comprises: a focus on the customer; the improvement and inter-linking of
business processes; and continuous improvement ("Making quality critical", A
Wilkinson and H Willmott, eds, London, Routledge, 1995.).
On 28 April 1997, the German Public Services, Transport and Traffic Union
(Gewerkschaft Öffentliche Dienste, Transport und Verkehr, ÖTV) and the
German White-Collar Workers' Union (Deutsche Angestellten-Gewerkschaft, DAG)
announced the foundation of a new joint subsidiary union for the employees of
international and European organisations which are located in Germany.
Through the newly established "International Public Servants Organisation"
(IPSO), both unions want to create an effective interest representation for
the employees working in organisations like the European Monetary Institute
in Frankfurt or the European Patent Office in Munich. The foundation of IPSO
should also avoid competition between ÖTV and DAG in the recruitment of
members in international and European organisations, and should lead to a
closer cooperation between the unions. The latter is particularly important
because of the fact that the DAG is the only significant German trade union
which is not a member of the German Federation of Trade Unions (Deutscher
In Greece, temporary work, especially in the form of fixed-term contracts,
constitutes a policy widespread amongst enterprises in both private and
public sectors. Although the phenomenon of temporary work has decreased
considerably in comparison with the early 1990s, when its incidence was twice
that of the EU average (18% and 9% respectively), it is still quite high
(10.5% and 11% respectively). A factor contributing to this decrease was the
decision of the Government in the course of 1990 to dismiss 50,000 temporary
public employees as part of its attempt to rationalise the functioning of the
Eurofound’s European Company Survey (ECS) maps and analyses company policies and practices which can have an impact on smart, sustainable and inclusive growth, as well as the development of social dialogue in companies. This series consists of outputs from the ECS 2009, the second edition of the survey. The survey was first carried out in 2004–2005 as the European Establishment Survey on Working Time and Work-Life Balance.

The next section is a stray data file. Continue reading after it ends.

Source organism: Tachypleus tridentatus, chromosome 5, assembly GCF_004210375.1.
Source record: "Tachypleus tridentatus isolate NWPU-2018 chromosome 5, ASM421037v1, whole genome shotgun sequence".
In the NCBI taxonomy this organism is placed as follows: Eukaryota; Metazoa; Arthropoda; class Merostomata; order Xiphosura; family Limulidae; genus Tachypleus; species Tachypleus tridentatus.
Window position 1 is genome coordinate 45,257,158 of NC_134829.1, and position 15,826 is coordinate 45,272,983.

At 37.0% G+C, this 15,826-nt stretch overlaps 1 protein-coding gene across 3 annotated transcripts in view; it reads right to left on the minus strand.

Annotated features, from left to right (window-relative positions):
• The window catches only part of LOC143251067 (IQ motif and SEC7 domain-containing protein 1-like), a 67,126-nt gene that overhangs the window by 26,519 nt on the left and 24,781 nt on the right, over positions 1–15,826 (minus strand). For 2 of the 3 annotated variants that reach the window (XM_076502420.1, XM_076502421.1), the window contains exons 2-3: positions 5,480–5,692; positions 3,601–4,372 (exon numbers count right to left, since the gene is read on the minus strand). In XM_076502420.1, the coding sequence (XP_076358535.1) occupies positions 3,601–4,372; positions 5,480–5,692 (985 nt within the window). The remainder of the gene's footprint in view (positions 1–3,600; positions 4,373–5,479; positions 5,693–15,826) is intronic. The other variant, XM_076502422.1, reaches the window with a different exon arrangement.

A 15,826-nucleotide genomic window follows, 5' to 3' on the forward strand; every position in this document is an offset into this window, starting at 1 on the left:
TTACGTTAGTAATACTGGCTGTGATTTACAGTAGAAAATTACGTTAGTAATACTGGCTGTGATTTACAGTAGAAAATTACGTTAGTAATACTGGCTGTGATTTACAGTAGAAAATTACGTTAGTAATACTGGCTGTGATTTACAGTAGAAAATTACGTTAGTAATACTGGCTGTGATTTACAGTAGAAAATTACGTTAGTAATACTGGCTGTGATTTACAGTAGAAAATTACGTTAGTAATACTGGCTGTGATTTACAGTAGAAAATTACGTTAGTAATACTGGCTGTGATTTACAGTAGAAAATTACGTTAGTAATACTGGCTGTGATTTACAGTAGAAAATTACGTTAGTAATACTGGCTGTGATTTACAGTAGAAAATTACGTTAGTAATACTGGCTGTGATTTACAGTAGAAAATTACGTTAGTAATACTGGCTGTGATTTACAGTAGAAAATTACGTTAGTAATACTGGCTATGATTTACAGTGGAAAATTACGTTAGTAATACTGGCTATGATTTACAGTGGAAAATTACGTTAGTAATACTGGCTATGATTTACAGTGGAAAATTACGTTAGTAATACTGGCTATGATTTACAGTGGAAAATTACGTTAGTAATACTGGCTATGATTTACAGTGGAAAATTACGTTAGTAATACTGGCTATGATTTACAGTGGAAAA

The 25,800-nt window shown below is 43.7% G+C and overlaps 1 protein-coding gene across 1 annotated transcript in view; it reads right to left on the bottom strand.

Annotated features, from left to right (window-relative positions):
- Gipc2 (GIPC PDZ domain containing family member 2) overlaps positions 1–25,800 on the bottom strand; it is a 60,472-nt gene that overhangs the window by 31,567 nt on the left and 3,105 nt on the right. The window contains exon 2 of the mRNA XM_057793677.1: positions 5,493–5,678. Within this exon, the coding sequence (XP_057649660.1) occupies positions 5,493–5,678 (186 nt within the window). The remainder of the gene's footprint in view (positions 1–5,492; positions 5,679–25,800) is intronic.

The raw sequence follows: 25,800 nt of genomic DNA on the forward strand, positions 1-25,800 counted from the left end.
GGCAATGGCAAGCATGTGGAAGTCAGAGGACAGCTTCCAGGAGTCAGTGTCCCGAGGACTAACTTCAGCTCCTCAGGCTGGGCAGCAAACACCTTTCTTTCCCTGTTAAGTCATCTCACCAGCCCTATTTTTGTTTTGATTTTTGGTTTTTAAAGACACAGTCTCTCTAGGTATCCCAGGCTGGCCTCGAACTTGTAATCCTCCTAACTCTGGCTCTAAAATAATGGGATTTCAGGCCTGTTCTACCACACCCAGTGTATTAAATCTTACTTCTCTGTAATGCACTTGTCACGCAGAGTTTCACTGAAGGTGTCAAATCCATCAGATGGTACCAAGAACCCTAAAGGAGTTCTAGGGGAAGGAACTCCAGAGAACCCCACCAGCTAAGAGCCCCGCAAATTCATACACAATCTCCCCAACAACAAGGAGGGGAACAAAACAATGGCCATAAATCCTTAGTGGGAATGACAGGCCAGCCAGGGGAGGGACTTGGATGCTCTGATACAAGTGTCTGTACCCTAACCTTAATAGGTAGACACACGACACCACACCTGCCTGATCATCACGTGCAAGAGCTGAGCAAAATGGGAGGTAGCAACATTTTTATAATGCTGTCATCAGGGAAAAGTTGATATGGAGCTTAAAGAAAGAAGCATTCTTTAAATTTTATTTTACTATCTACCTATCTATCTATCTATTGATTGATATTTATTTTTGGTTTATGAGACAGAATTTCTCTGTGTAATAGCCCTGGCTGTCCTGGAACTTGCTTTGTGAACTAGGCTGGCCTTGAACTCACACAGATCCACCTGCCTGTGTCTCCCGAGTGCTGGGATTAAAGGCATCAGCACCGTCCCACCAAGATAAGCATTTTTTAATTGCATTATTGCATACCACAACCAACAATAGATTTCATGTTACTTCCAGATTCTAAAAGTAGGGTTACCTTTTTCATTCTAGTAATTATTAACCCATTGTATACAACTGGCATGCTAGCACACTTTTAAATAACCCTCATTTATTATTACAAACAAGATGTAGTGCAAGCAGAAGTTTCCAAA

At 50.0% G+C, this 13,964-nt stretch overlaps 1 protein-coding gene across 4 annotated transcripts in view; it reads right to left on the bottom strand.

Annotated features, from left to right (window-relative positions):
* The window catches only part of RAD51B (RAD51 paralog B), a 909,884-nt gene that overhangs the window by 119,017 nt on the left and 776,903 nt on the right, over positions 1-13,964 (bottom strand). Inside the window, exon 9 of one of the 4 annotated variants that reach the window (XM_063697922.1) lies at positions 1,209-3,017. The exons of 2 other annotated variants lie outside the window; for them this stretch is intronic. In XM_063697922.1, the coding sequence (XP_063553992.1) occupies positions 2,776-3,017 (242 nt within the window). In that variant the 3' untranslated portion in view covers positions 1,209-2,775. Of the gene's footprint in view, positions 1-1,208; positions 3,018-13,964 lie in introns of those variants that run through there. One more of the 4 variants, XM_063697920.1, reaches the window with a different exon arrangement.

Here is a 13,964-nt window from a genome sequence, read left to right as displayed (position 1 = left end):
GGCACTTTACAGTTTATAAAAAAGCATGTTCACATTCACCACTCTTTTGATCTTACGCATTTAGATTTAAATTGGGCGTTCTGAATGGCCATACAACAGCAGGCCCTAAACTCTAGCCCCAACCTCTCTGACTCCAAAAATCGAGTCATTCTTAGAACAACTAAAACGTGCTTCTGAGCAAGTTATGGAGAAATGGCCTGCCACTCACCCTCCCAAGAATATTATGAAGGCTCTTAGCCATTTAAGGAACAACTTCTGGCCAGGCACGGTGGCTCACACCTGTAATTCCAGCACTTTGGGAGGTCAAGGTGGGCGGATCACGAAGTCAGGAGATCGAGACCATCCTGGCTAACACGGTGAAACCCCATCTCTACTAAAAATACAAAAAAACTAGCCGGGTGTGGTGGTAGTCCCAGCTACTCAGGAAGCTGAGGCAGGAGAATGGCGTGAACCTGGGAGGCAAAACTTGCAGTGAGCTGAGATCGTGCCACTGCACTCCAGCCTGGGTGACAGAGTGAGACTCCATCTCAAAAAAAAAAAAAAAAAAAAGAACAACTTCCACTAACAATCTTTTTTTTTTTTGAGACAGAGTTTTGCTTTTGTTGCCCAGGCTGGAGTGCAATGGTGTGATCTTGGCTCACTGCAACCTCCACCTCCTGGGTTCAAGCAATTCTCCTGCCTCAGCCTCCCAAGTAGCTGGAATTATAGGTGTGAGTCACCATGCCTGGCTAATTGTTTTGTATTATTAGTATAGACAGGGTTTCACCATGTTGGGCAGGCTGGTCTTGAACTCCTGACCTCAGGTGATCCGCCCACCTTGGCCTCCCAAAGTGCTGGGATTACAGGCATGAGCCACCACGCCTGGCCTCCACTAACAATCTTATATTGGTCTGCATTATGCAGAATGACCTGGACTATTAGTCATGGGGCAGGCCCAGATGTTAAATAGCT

Eurofound’s European Company Survey (ECS) maps and analyses company policies and practices which can have an impact on smart, sustainable and inclusive growth, as well as the development of social dialogue in companies. This series consists of outputs from the ECS 2013, the third edition of the survey. The survey was first carried out in 2004–2005 as the European Establishment Survey on Working Time and Work-Life Balance.
Eurofound’s European Quality of Life Survey (EQLS) examines both the objective circumstances of European citizens' lives and how they feel about those circumstances and their lives in general. This series consists of outputs from the EQLS 2003, the first edition of the survey.
Eurofound's European Quality of Life Survey (EQLS) examines both the objective circumstances of European citizens' lives and how they feel about those circumstances and their lives in general. This series consists of outputs from the EQLS 2007, the second edition of the survey. The survey was first carried out in 2003.
Eurofound's European Quality of Life Survey (EQLS) examines both the objective circumstances of European citizens' lives and how they feel about those circumstances and their lives in general. This series consists of outputs from the EQLS 2012, the third edition of the survey. The survey was first carried out in 2003.
Eurofound’s European Working Conditions Survey (EWCS) paints a wide-ranging picture of Europe at work across countries, occupations, sectors and age groups. This series consists of findings from the EWCS 2005, the fourth edition of the survey. The survey was first carried out in 1990.